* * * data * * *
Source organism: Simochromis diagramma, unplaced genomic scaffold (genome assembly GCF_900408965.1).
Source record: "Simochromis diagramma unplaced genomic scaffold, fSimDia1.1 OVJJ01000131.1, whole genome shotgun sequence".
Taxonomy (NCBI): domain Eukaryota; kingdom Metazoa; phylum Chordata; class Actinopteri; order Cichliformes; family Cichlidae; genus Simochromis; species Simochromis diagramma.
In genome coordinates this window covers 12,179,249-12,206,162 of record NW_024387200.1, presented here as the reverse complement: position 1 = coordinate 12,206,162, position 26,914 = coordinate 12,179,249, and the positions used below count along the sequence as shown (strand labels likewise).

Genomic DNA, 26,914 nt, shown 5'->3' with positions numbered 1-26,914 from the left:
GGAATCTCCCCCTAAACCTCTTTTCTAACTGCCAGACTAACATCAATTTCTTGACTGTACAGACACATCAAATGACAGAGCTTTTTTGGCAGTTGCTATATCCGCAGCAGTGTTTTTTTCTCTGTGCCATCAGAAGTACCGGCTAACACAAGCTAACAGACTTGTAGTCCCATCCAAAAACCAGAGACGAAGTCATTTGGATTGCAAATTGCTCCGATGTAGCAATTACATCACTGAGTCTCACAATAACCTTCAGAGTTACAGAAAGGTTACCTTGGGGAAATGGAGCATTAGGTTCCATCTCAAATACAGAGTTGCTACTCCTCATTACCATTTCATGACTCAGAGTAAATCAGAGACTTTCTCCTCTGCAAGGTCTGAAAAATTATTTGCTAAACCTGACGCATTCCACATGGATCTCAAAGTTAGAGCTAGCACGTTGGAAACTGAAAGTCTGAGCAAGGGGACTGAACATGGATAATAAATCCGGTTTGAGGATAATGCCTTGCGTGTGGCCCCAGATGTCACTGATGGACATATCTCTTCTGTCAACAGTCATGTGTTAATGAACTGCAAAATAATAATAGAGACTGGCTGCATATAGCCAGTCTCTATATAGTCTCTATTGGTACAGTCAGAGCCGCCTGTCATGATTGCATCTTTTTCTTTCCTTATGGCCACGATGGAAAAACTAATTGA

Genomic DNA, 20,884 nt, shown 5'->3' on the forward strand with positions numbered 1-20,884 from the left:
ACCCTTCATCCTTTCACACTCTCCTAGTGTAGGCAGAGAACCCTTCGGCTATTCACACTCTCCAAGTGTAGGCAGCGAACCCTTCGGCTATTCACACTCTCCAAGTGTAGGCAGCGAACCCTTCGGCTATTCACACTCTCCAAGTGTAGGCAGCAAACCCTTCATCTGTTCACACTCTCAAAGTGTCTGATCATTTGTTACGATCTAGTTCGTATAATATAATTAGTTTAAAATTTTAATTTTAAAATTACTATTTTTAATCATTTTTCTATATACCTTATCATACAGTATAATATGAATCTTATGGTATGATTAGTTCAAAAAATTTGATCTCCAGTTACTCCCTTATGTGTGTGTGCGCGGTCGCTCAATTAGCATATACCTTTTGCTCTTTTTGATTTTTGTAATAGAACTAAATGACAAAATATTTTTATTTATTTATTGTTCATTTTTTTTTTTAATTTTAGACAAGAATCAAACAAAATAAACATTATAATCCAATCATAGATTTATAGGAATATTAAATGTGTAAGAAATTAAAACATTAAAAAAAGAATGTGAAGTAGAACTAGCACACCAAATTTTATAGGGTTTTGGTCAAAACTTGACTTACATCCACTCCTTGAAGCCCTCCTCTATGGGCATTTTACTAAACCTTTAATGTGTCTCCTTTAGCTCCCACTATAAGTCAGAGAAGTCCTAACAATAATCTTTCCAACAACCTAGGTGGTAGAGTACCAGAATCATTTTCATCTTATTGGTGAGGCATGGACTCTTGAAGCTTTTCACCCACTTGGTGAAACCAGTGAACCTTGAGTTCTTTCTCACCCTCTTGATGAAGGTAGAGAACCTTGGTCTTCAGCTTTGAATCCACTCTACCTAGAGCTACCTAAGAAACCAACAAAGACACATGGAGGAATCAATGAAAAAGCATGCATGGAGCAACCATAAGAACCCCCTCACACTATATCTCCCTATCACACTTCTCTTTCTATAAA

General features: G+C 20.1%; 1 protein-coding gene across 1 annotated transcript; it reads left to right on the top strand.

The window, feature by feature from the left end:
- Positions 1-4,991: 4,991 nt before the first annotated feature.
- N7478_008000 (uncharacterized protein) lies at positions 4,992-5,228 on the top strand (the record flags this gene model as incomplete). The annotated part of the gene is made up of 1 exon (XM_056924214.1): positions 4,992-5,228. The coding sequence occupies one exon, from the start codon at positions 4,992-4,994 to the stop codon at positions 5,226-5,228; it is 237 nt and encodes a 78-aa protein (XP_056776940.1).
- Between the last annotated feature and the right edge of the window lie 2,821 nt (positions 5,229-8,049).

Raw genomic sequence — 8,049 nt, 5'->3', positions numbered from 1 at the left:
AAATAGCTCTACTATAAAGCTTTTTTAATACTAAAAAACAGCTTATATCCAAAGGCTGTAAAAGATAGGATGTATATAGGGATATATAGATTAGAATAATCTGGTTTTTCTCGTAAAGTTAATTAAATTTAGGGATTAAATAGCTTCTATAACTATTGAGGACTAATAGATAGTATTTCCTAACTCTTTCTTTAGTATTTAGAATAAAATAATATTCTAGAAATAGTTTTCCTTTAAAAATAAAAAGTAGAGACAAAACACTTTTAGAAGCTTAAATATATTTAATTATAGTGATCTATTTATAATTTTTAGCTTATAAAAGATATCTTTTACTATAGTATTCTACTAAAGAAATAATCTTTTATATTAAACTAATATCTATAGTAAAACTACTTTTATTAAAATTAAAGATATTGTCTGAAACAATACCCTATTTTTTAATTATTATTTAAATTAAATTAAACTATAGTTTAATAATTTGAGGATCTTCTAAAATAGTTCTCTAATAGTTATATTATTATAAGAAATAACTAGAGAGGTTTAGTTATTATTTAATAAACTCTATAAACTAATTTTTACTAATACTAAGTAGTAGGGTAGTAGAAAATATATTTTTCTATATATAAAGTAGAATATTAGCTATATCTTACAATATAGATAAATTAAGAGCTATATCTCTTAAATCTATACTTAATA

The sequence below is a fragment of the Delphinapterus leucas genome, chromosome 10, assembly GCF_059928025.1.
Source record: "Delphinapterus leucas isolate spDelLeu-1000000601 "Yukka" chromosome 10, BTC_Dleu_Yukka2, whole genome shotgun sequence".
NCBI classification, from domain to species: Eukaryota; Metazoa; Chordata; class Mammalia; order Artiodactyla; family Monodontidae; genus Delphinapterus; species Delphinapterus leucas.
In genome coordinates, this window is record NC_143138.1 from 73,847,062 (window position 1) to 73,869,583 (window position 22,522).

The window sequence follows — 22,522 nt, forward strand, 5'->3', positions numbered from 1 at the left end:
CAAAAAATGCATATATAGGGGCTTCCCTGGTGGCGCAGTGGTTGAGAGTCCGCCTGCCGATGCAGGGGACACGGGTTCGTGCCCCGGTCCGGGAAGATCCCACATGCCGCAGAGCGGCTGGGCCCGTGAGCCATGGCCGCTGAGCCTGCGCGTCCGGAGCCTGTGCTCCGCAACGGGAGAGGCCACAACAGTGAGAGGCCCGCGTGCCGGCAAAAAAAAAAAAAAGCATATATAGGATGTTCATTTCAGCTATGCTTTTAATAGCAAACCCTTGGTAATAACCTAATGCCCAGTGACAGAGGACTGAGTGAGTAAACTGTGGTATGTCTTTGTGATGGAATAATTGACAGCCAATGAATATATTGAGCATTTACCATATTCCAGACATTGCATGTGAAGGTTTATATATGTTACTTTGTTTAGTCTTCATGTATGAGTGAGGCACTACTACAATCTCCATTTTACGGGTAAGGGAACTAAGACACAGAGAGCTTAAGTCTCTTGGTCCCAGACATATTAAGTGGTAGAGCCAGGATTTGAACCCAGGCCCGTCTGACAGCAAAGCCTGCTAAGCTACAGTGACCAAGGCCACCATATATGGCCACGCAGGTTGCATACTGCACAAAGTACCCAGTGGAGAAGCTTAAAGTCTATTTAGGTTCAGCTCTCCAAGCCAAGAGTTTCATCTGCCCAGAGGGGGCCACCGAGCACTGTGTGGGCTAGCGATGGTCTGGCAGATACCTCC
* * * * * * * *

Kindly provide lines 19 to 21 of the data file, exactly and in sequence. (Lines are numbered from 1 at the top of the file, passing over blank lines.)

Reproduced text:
In genome coordinates, this window is record NC_143138.1 from 73,847,062 (window position 1) to 73,869,583 (window position 22,522).

The window sequence follows — 22,522 nt, forward strand, 5'->3', positions numbered from 1 at the left end:
CAAAAAATGCATATATAGGGGCTTCCCTGGTGGCGCAGTGGTTGAGAGTCCGCCTGCCGATGCAGGGGACACGGGTTCGTGCCCCGGTCCGGGAAGATCCCACATGCCGCAGAGCGGCTGGGCCCGTGAGCCATGGCCGCTGAGCCTGCGCGTCCGGAGCCTGTGCTCCGCAACGGGAGAGGCCACAACAGTGAGAGGCCCGCGTGCCGGCAAAAAAAAAAAAAAGCATATATAGGATGTTCATTTCAGCTATGCTTTTAATAGCAAACCCTTGGTAATAACCTAATGCCCAGTGACAGAGGACTGAGTGAGTAAACTGTGGTATGTCTTTGTGATGGAATAATTGACAGCCAATGAATATATTGAGCATTTACCATATTCCAGACATTGCATGTGAAGGTTTATATATGTTACTTTGTTTAGTCTTCATGTATGAGTGAGGCACTACTACAATCTCCATTTTACGGGTAAGGGAACTAAGACACAGAGAGCTTAAGTCTCTTGGTCCCAGACATATTAAGTGGTAGAGCCAGGATTTGAACCCAGGCCCGTCTGACAGCAAAGCCTGCTAAGCTACAGTGACCAAGGCCACCATATATGGCCACGCAGGTTGCATACTGCACAAAGTACCCAGTGGAGAAGCTTAAAGTCTATTTAGGTTCAGCTCTCCAAGCCAAGAGTTTCATCTGCCCAGAGGGGGCCACCGAGCACTGTGTGGGCTAGCGATGGTCTGGCAGATACCTCC